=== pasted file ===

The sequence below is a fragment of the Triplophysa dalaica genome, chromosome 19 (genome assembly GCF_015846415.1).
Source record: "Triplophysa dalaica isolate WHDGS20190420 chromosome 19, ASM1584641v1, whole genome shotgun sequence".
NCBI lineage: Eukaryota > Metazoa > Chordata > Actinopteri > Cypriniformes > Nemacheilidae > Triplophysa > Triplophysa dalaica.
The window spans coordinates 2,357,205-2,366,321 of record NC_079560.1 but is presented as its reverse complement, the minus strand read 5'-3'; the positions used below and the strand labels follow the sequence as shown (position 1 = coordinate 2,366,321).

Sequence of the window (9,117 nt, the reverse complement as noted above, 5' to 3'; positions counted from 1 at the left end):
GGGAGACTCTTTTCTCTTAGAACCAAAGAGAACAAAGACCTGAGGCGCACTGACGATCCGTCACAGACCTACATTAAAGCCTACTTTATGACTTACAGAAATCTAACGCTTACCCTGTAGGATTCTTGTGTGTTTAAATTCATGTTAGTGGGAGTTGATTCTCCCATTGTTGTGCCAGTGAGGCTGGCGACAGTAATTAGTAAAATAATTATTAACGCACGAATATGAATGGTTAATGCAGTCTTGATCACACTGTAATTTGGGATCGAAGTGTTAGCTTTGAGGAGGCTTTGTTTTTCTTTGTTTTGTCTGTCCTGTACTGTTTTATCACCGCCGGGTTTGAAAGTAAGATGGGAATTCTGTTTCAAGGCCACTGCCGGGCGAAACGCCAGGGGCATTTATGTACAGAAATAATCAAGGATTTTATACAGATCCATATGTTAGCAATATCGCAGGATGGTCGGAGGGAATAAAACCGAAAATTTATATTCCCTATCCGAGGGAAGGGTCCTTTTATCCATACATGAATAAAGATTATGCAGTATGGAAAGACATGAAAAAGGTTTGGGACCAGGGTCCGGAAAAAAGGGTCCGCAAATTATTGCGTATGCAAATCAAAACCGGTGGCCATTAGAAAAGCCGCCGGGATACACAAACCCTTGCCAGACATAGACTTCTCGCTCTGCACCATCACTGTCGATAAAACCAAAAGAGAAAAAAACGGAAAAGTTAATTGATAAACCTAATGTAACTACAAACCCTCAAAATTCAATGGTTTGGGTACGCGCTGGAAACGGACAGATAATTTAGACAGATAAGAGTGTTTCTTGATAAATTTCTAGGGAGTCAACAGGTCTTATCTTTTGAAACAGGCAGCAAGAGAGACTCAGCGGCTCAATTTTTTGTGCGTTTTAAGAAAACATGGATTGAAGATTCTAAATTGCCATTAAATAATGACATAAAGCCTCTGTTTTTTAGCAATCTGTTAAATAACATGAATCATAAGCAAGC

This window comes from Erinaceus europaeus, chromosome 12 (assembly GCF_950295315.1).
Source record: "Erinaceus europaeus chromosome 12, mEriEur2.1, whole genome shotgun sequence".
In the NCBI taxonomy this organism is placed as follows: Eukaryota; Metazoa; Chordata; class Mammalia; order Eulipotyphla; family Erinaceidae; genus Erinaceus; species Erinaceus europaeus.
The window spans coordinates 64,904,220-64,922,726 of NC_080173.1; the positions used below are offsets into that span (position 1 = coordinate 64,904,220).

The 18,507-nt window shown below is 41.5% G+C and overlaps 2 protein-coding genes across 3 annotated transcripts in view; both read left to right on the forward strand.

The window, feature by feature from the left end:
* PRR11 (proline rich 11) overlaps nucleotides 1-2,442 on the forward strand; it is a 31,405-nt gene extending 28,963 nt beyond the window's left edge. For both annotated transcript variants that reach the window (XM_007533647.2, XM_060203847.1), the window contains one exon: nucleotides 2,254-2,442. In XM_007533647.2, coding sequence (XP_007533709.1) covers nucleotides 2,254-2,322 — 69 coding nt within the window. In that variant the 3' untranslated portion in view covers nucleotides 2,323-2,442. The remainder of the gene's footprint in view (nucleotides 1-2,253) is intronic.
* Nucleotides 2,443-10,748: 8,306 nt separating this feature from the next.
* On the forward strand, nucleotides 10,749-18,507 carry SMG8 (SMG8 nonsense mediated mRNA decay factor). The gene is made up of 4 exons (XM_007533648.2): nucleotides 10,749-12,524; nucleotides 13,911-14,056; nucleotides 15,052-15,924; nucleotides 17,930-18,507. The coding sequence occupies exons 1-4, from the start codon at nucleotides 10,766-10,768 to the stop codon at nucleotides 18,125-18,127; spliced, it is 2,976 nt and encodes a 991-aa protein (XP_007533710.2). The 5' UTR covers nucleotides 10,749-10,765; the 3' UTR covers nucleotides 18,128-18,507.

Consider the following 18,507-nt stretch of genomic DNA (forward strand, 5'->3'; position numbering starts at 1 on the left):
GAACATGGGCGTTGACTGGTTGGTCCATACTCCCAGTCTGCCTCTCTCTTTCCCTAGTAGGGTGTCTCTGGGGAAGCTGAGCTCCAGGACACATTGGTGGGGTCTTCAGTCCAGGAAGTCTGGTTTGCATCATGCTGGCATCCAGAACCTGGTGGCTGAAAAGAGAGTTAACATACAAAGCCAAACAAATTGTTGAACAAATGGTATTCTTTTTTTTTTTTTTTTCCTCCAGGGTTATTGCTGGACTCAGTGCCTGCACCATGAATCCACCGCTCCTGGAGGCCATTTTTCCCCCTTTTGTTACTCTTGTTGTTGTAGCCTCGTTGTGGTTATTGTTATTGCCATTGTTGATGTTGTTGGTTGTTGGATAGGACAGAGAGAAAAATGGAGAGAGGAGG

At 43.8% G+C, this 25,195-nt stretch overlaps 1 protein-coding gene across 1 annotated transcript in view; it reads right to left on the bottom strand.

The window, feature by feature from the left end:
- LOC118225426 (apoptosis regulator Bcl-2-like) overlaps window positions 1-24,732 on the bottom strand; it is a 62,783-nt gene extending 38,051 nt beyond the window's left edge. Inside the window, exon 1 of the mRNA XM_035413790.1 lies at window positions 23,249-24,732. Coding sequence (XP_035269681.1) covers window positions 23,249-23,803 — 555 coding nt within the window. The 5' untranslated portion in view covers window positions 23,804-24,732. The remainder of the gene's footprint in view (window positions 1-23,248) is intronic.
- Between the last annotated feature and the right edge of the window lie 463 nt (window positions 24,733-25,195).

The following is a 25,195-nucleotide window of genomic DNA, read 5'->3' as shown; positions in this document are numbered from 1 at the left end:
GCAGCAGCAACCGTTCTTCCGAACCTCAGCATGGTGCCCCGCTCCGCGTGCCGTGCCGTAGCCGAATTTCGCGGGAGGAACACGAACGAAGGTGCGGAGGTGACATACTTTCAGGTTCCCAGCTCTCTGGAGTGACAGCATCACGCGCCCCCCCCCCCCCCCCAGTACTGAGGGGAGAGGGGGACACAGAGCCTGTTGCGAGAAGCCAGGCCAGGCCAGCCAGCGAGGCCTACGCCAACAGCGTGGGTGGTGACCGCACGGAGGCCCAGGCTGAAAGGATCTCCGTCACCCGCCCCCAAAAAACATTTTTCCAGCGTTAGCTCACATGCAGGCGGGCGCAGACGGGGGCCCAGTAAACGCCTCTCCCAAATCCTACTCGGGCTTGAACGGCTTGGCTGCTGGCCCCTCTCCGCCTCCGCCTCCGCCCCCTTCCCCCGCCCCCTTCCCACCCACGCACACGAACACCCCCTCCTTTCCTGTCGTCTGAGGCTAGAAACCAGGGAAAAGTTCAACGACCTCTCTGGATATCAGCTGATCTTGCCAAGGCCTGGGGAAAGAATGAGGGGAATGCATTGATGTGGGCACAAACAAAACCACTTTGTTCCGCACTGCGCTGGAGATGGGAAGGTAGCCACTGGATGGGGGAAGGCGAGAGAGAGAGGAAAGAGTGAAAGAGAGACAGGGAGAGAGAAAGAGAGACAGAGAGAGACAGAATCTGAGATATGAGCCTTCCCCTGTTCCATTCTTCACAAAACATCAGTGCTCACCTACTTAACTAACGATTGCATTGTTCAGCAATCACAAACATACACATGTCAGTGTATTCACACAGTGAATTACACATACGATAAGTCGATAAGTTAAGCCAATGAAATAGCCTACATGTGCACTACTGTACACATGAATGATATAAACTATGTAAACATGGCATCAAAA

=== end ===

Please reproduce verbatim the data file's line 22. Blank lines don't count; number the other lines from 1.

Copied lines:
The following is a 25,195-nucleotide window of genomic DNA, read 5'->3' as shown; positions in this document are numbered from 1 at the left end: